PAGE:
I watched a show called “Mindfreak” that features an illusionist named Chris Angell. On last night’s episode, Angell supposedly is walking on water on Lake Mead in Nevada. The camera’s were shooting him at several angles (including from below the water) and people were passing their hands right under his feet as he was walking - it looked pretty authentic but obviously it was just an illusion of some sort but I can’t for the life of me figure out how he did it. Does anyone have any insights into his trade secret here…how did he do it? There’s a YouTube video of him doing the same thing in a swimming pool.
Personally, I think Chris Angell is in cahoots with the devil. no mortal should be able to do the things he does and he is just creepy. plus he is constantly mocking God’s miracles. just my 2 cents
If you Google him, you get all kinds of theories.
Keep in mind that most “volunteers” at most high tech magic shows are set up people. I have a good friend who is a pretty talented magician, and while he calls up kids for the low-key, low-tech stunts, virtually all the highly technical stunts calling for “volunteers” are always using plants. These plants are very good actors/actresses.
He is a very good illusionist!
If you knew the secret, he wouldn’t be a good illusionist!
I can recall as a kid practicing some low tech magic tricks, which seemed to me so obvious that everybody would figure them out. But nobody ever did.
I saw that stunt on tv just yesterday!
And no, I do not believe that he was really walking on water. Clear plexiglass is usually used in that illusion.
Oh, come on! He’s not in “cahoots” with the devil. The stunt is easy to explain. The yellow sun effects his gravitational pull.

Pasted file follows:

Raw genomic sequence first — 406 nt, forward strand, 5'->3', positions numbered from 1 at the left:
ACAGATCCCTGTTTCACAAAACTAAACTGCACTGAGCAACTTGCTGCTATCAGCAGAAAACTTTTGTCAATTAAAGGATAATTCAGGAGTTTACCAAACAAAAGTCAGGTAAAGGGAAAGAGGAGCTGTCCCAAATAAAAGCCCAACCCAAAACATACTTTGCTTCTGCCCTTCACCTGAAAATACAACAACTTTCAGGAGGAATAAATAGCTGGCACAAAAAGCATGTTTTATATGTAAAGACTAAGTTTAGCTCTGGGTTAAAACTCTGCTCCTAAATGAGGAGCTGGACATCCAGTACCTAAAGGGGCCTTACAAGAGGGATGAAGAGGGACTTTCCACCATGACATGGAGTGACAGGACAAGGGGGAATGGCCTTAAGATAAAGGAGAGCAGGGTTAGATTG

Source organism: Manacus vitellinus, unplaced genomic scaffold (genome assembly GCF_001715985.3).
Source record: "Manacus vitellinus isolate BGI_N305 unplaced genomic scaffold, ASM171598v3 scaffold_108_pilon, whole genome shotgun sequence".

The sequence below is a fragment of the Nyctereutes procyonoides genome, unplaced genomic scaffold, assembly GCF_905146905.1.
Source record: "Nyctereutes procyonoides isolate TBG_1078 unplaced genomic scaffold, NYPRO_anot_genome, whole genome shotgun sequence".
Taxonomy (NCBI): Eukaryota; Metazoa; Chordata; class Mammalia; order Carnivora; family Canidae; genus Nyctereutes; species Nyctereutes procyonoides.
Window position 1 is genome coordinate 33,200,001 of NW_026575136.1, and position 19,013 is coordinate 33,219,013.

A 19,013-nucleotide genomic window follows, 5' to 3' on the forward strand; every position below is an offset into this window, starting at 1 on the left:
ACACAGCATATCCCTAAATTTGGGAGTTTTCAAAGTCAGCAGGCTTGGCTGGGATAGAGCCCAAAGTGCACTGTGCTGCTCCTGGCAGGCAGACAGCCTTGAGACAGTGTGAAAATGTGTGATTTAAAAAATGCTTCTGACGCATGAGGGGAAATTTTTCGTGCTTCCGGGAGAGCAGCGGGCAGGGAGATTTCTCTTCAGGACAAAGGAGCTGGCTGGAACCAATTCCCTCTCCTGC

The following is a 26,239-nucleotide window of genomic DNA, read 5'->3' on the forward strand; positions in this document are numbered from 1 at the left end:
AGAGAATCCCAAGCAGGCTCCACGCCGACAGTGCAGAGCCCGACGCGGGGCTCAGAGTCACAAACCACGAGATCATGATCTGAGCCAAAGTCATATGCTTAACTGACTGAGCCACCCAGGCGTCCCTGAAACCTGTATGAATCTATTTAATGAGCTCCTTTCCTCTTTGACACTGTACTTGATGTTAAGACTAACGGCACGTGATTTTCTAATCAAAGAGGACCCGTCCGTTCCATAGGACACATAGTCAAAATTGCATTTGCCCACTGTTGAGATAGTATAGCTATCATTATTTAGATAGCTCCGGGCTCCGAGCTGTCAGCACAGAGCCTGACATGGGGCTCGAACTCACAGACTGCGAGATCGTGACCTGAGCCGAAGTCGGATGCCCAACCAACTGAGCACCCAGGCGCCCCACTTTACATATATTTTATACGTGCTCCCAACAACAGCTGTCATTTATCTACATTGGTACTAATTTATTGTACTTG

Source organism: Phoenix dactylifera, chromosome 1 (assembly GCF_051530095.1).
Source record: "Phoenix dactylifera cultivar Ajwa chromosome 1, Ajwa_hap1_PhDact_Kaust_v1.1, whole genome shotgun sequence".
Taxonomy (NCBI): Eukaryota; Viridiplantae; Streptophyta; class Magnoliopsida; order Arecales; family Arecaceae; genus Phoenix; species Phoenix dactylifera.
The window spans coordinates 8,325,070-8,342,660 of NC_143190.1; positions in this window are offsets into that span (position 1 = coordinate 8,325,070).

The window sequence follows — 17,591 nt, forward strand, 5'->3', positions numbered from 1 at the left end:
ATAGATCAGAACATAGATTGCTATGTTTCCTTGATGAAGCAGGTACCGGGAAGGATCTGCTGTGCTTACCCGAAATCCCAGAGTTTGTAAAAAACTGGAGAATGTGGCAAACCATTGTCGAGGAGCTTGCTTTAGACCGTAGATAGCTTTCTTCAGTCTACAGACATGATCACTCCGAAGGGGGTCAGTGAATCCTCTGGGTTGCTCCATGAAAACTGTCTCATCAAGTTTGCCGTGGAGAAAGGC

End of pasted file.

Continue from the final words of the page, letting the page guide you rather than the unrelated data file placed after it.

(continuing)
He’s just a illusionist, no more, no less.
my GOD People, illusionists have been around for thousands of years and will be around for many more.
case in point. Disney Haunted Mansion, since it opened people have said it was all hitech lasers and stuff. only thing is, hitech and stuff didn’t excist when it was built. acually they are using a 350 year old carnival
illusion called Pepper’s Ghost. also used in everything
from Zambora the Gorilla Girl to dozens of other illusions. It’s only all illusions. It’s not from GOD or the devil. the human brain is easy to trick. that is all.
Look, I don’t look at Chris Angell or David Blaine because some of their tricks are just gruesome. However, I do watch (and enjoy) David Copperfield, and I’m pretty certain that his tricks are purely illusions (in part because I know how they work). I myself know a lot of illusions that are purely slight of hand, but have a lot of people fitting me for a dunking chair.
I’ve not seen anything done by Chris Angell, but I guess he must be a very good illusionist. As you know, he is not walking on water, but is merely appearing to do so.
My husband watched a few episodes of “Magic’s Biggest Secrets Revealed” or something like that and I saw a few minutes of it too. The magician, who wore a mask during the entire program, appeared to do some pretty amazing things, but then revealed his secrets afterwards. It was interesting to see how easy it is to fool an audience. Anyway, since you are curious, perhaps the secret to appear to be walking on water is in one of the episodes that the masked magician did and perhaps you can find it on YouTube or some other way.